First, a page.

New Zealand Knights FC

New Zealand Knights FC

This page details the history of the club. For information on seasons and results see New Zealand Knights seasons 2005-06 and 2006-07

New Zealand Knights
New Zealand Knights FC.svg
Full name New Zealand Knights
Football Club Ltd
Nickname(s) The Knights
Founded 1999 (as Football Kingz Football Club)
Dissolved 2007

Mt Smart Stadium

North Harbour Stadium

NSL as Football Kingz F.C. (1999-2004)

A-League (2005-2007).
Home colours
Away colours

New Zealand Knights Football Club (known as Football Kingz Football Club until 2004) were the only professional football club in New Zealand before they became defunct. Based in Auckland, New Zealand, they played in the Hyundai A-League, Australia's premier football competition and have since been replaced by the Wellington Phoenix.



Kingz and the NSL 1999-2004

Kingz logo

Football Kingz FC (promoted as Auckland Kingz within Australia) joined the Australian National Soccer League in 1999 and proceeded to play in the last five seasons of the NSL, failing to qualify for the playoffs in every season. The club was originally to use the spelling of "Kings", however this was changed to the Kingz after receiving legal threats from another Australian sporting franchise.

Their inaugural coach was OFC Player of the Century and former New Zealand international Wynton Rufer in a player-coach role, with his brother Shane as assistant coach. These two seasons were the most successful for the club, both resulting in eighth placings. However after those two seasons, the owners fired Wynton Rufer as coach but still wanted him to remain as a player. Rufer's desire, however, was to remain as coach and to retire slowly as a player. Once it was clear that Rufer was not to be a coach, Rufer immediately retired from playing.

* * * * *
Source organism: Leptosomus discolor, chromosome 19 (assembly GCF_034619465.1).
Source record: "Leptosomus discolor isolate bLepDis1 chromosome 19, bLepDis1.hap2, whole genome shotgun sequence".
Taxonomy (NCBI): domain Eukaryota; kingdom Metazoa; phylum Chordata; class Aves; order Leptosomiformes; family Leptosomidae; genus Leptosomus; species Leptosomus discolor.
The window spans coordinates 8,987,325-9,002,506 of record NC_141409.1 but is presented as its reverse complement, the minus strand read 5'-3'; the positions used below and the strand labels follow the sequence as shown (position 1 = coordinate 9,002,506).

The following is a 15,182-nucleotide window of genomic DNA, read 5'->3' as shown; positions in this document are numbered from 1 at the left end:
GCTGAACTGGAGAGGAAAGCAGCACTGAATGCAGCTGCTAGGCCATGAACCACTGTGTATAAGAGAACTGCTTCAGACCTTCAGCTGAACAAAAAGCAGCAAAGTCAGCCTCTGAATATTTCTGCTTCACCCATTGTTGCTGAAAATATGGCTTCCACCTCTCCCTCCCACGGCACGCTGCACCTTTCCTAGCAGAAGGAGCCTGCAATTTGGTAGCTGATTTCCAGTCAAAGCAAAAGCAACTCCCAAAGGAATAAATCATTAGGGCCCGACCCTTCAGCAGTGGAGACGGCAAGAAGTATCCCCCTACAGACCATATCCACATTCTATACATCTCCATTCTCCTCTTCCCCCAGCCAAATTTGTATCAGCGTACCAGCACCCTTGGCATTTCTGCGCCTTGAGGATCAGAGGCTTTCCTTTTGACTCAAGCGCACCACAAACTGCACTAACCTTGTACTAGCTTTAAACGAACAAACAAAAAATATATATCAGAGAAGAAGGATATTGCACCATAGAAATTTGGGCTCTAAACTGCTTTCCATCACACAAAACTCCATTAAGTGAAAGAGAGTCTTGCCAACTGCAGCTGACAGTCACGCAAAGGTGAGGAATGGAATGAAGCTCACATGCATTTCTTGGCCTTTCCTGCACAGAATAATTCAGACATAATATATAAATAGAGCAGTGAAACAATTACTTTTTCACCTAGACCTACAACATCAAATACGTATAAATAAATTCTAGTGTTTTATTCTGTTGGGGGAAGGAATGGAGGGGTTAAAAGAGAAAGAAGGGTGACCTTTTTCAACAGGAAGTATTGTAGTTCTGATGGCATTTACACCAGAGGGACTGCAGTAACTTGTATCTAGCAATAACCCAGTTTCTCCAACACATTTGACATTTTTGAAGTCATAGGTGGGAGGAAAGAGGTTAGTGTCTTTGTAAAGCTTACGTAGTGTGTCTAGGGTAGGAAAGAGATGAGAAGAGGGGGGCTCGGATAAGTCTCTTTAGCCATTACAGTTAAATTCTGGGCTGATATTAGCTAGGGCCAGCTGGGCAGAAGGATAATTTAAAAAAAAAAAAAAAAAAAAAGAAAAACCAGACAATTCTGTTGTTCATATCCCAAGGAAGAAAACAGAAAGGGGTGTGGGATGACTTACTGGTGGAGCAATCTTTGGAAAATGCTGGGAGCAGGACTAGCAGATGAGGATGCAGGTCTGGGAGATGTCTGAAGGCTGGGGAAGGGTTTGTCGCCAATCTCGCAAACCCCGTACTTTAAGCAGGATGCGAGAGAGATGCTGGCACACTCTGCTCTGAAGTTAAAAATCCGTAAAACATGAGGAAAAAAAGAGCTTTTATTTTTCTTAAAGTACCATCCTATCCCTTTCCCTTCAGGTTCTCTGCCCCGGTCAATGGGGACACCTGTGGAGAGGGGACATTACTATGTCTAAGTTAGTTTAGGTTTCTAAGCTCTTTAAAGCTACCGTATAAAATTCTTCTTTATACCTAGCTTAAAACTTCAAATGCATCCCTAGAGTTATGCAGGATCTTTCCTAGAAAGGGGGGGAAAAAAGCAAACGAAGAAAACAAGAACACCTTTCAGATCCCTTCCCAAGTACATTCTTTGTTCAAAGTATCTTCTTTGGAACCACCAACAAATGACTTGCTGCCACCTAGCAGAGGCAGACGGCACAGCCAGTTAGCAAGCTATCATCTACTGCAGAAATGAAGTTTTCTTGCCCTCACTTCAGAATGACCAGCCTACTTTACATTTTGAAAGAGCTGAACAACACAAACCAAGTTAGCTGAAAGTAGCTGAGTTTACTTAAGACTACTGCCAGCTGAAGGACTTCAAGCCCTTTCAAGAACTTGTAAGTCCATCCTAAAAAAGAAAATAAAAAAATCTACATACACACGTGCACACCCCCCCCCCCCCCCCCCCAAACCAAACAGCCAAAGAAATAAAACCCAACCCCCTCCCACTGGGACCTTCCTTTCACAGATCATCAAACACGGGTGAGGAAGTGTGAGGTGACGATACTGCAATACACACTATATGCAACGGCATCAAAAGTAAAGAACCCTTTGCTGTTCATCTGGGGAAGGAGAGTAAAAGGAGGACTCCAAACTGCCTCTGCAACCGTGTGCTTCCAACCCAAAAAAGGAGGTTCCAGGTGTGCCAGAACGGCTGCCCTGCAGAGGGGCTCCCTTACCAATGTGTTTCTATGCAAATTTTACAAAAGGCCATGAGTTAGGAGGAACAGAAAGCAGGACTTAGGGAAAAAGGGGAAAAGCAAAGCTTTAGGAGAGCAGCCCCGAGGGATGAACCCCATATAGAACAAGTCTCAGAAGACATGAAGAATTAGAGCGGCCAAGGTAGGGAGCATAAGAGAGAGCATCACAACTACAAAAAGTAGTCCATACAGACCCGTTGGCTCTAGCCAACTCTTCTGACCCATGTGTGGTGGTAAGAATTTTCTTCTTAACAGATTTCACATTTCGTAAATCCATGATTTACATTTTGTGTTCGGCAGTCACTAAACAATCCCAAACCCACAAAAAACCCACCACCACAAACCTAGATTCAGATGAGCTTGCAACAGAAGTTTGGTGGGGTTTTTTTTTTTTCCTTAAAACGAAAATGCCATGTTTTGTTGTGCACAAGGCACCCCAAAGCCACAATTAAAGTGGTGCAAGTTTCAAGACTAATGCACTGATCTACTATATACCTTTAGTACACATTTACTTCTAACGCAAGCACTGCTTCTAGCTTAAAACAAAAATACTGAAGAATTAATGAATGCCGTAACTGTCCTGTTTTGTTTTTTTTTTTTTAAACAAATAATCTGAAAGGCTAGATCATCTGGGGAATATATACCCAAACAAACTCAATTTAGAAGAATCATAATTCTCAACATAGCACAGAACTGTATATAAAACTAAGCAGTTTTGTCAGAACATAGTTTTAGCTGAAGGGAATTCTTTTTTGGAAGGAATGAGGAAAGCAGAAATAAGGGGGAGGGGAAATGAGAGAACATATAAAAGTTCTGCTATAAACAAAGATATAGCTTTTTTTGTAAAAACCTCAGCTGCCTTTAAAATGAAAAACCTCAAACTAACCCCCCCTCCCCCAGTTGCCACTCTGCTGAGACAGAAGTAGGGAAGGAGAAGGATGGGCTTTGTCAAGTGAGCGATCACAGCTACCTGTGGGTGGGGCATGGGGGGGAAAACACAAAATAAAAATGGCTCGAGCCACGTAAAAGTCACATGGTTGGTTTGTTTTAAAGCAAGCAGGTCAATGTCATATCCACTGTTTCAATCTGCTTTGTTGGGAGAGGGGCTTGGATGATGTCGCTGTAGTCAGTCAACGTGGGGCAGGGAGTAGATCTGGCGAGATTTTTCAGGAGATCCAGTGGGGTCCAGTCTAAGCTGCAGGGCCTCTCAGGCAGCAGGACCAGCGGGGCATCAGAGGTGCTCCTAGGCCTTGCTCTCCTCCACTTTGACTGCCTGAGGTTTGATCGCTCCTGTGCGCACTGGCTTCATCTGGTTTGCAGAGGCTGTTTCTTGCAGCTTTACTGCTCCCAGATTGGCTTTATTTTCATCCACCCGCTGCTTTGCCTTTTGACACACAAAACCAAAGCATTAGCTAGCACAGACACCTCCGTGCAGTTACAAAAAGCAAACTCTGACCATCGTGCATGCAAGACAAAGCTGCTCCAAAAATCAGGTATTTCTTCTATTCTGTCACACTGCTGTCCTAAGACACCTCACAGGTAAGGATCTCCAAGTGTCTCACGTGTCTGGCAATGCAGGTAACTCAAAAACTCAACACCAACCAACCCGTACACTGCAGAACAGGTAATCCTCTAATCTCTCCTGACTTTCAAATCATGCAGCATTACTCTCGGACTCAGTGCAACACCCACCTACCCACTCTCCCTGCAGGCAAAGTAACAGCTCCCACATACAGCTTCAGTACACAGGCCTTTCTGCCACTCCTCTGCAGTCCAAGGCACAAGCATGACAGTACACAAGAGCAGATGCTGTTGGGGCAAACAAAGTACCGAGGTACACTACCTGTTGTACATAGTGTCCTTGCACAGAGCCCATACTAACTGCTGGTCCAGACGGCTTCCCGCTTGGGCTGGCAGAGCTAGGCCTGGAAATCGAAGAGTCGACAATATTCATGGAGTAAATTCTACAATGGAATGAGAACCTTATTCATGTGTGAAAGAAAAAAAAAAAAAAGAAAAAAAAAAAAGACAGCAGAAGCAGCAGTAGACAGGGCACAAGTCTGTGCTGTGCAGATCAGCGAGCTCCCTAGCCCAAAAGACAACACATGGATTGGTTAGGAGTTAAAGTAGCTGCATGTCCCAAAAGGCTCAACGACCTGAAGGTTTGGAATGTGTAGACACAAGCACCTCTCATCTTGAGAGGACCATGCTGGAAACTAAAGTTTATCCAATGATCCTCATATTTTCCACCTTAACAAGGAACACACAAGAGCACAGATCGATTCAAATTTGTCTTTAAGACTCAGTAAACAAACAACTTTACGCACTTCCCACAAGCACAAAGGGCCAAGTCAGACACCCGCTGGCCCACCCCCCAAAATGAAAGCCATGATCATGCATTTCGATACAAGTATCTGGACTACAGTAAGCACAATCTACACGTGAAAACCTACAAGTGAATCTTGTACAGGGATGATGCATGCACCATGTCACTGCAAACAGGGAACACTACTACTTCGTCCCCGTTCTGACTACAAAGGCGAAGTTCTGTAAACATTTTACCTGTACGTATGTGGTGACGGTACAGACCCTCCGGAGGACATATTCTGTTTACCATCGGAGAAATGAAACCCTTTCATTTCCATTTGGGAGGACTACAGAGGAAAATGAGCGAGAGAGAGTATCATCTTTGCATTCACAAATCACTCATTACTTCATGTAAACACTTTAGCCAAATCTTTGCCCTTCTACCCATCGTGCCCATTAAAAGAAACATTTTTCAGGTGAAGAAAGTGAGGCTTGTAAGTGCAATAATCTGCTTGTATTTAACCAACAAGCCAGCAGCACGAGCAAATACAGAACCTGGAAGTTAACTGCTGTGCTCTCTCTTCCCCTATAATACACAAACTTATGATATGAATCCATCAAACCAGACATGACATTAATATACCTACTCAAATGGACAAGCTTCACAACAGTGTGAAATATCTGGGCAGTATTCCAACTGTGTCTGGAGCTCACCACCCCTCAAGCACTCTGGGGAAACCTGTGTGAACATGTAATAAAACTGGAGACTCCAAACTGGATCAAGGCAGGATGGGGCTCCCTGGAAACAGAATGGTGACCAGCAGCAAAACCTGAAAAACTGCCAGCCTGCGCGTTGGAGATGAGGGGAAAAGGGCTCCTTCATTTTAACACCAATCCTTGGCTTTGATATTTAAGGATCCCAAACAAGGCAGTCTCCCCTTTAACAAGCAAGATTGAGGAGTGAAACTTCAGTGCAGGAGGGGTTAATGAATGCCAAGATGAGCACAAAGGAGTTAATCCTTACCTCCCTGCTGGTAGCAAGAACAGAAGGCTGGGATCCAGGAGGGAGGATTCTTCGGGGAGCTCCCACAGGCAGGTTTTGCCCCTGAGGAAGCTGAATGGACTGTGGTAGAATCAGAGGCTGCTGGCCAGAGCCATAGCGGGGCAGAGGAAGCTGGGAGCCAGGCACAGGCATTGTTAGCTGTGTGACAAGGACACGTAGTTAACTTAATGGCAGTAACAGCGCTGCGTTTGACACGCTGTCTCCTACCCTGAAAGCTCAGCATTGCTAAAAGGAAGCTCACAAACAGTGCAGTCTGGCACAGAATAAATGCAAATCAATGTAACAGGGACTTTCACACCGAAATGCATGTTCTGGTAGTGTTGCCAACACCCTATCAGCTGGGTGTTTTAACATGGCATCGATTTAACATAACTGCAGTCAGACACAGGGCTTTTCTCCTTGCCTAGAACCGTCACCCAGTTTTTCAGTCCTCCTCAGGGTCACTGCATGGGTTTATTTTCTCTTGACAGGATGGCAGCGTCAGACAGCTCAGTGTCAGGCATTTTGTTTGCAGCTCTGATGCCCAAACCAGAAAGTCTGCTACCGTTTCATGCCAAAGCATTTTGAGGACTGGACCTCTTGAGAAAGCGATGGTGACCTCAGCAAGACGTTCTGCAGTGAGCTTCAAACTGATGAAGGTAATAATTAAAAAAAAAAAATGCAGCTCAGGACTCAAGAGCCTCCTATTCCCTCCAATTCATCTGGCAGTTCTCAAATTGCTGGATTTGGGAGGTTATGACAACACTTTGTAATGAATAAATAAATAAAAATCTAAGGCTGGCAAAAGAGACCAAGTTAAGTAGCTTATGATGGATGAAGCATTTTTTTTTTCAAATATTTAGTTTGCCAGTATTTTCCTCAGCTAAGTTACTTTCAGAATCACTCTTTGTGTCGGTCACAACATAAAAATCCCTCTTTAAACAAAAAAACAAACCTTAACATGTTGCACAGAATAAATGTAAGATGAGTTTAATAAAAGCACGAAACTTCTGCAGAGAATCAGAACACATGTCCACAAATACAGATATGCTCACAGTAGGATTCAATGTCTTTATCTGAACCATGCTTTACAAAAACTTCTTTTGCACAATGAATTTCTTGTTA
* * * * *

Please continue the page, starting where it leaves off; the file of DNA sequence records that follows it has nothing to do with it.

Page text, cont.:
NSL Seasonal Results

Season Position GP W D L GF GA GD Pts Best Result Worst Result
1999–2000 8 (of 16) 34 15 5 14 57 59 -2 50 4-0 against Parramatta Power
19 April 2000
0-4 to Melbourne Knights
26 April 2000
2000–2001 8 (of 15) 30 12 7 11 52 52 0 43 5-1 against Newcastle Breakers
27 October 2000
1-6 to South Melbourne FC
25 April 2001
2001–2002 13 (of 13) 24 3 5 16 28 58 -30 15 2-1 against Sydney United
9 November 2001
1-7 to Parramatta Power
15 March 2002
2002–2003 11 (of 13) 24 6 6 12 26 45 -19 24 4-1 against Northern Spirit
27 September 2002
0-7 to Parramatta Power
15 February 2003
2003–2004 13 (of 13) 24 4 3 17 25 51 -16 15 3-1 against Marconi Stallions
23 November 2003
0-6 to South Melbourne FC
30 November 2003

Restructuring Football Kingz into New Zealand Knights

Football Kingz then had a name change into New Zealand Knights as a new restructured franchise for Australia's new national football competition called the Hyundai A-League. Market research carried out by the club, to determine the viability of a new identity for the team, indicated that 76% of respondents were in favour of a name change. When that research was focused on those aged 35 and under, the percentage in favour of a change rose to 90%. Further to that, the name of "Knights" were polled best of all names suggested in the survey, a clear 30% higher than any other option.[1]